16 December 2011
A new report, ‘Services for people with neurological conditions,' has found that although spending on neurological services has increased since the introduction of the National Service Framework for Long-term Conditions (2005), implementation of the Framework has been poor.
The findings, published by the National Audit Office (NAO), follow a study which focused on people with Parkinson’s disease, multiple sclerosis and motor neurone disease.
The report says the Department of Health “put in place no specific arrangements for monitoring how commissioners implemented the Framework… (and therefore) has no way to measure the effect of the additional spending on services or patient outcomes.”
However, since its introduction:
- waiting times for inpatient and outpatient neurology have improved
- the number of adults with a physical disability receiving social services has fallen
- while emergency bed days for people with long term neurological conditions have reduced by 12 per cent, the number of people admitted to hospital as an emergency has increased significantly
- an audit of 11 sites across England found that not one had fully met a single quality requirement
- people experienced varying quality of the diagnosis process
- information and advice to patients and carers is poor
- a survey of people with Parkinson’s disease, multiple sclerosis and motor neurone disease found that only 22 per cent had a personal care plan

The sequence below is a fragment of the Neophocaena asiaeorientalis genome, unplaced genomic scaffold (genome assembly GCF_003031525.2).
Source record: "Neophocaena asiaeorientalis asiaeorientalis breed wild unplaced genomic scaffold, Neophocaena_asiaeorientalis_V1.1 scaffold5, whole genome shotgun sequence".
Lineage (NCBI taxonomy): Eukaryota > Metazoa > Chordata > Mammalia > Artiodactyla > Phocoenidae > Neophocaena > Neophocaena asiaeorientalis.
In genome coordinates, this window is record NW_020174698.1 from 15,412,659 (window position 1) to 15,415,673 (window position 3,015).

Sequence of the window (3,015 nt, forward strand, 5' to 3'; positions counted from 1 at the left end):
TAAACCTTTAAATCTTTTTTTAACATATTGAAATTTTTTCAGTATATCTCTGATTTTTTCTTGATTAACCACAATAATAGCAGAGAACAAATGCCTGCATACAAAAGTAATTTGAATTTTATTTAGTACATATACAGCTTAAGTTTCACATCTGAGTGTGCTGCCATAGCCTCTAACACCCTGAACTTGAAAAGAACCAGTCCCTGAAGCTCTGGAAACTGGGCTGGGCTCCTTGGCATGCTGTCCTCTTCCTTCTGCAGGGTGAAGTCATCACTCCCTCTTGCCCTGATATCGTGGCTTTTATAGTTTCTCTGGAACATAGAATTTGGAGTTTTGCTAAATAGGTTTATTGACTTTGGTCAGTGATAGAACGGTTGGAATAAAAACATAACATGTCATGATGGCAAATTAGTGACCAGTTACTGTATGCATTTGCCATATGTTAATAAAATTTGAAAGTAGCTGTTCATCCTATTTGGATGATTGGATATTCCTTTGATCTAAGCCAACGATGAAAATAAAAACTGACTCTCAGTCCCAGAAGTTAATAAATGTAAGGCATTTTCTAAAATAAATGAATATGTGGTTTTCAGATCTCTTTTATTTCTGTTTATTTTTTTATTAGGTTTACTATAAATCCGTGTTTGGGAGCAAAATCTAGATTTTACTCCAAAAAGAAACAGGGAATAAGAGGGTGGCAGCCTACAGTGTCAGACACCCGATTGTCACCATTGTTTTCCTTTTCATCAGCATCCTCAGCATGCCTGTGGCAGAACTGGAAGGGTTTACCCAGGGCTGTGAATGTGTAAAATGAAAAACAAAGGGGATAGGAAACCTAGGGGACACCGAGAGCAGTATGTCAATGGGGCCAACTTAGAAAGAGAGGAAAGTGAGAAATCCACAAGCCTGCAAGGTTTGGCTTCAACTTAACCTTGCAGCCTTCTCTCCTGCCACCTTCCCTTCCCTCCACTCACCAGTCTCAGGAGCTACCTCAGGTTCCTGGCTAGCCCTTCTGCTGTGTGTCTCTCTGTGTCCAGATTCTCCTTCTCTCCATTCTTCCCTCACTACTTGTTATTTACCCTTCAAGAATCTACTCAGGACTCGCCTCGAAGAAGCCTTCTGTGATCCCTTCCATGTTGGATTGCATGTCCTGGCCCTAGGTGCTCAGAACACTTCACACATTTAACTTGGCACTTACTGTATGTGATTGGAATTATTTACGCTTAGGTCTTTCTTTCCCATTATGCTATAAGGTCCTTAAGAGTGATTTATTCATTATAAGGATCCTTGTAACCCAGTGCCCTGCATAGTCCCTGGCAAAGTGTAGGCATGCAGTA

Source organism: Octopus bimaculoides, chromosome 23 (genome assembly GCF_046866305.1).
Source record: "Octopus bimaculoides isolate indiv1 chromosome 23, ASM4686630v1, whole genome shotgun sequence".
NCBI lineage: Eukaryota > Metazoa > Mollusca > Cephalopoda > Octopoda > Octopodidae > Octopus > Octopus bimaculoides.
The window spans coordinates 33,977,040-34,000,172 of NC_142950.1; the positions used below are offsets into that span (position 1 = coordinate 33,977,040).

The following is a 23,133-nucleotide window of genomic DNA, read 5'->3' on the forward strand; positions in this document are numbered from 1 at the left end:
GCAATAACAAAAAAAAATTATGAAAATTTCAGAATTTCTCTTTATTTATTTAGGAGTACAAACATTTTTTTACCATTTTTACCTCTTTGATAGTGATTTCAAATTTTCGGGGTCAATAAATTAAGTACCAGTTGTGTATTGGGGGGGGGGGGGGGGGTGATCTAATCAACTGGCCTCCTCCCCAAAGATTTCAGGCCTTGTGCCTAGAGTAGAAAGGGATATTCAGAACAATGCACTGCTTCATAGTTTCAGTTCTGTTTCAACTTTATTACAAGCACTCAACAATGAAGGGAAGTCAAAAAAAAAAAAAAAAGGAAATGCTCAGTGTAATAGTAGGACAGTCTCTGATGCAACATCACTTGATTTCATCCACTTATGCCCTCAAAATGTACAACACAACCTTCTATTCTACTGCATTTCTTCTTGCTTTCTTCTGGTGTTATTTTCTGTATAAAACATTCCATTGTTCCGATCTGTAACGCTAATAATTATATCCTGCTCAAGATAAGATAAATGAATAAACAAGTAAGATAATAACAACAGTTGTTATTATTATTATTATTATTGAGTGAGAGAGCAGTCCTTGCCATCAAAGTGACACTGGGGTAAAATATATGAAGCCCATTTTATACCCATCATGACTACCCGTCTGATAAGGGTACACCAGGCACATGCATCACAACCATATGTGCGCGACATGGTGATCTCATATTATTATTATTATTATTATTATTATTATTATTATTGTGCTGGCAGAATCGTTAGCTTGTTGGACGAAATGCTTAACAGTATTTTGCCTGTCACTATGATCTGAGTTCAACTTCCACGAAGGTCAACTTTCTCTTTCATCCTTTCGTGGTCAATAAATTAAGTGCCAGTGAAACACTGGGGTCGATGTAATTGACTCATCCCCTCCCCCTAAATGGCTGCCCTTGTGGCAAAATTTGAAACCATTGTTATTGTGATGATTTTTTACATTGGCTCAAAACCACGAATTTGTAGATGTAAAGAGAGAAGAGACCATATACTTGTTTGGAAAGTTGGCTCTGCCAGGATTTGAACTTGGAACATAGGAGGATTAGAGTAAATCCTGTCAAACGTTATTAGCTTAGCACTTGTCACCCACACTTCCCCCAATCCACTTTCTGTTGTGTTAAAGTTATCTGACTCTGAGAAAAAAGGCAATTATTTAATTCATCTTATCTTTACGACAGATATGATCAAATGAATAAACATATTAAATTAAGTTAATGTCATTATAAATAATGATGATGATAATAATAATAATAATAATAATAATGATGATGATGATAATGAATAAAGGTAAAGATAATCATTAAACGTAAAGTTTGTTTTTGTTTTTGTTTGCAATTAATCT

- access to services for people with neurological conditions and their carers varies significantly depending on where they live
- people with neurological conditions admitted to hospital as an emergency often receive care from health professionals without neurological training
- examples of good practice eg. specialist nurses need to be championed.
The report says the Department of Health needs to:
- define the different accountabilities between itself, the NHS Commissioning Board and local commissioners
- establish clear baselines and common information standards to allow robust performance management
- understand the costs and benefits of different service delivery models.
It also says that local commissioners should:
- require hospital trusts to ensure all neurologists, at the point of diagnosis, give patients information packs about their condition, including contact details for local and national services and charitable organisations
- work with local providers to make sure that patients have a personal care plan for health and social services, with a single professional in charge of coordinating an individual’s care.
The Neurological Alliance, MS Society, Motor Neurone Disease (MND) Association, Parkinson’s UK and Neurological Commissioning Support are urging the Government to create a targeted and properly resourced national strategy for neurological conditions.
Neurological Alliance (of which Action for M.E. is a member), will be giving evidence at a hearing of the Public Accounts Committee, 18 January.
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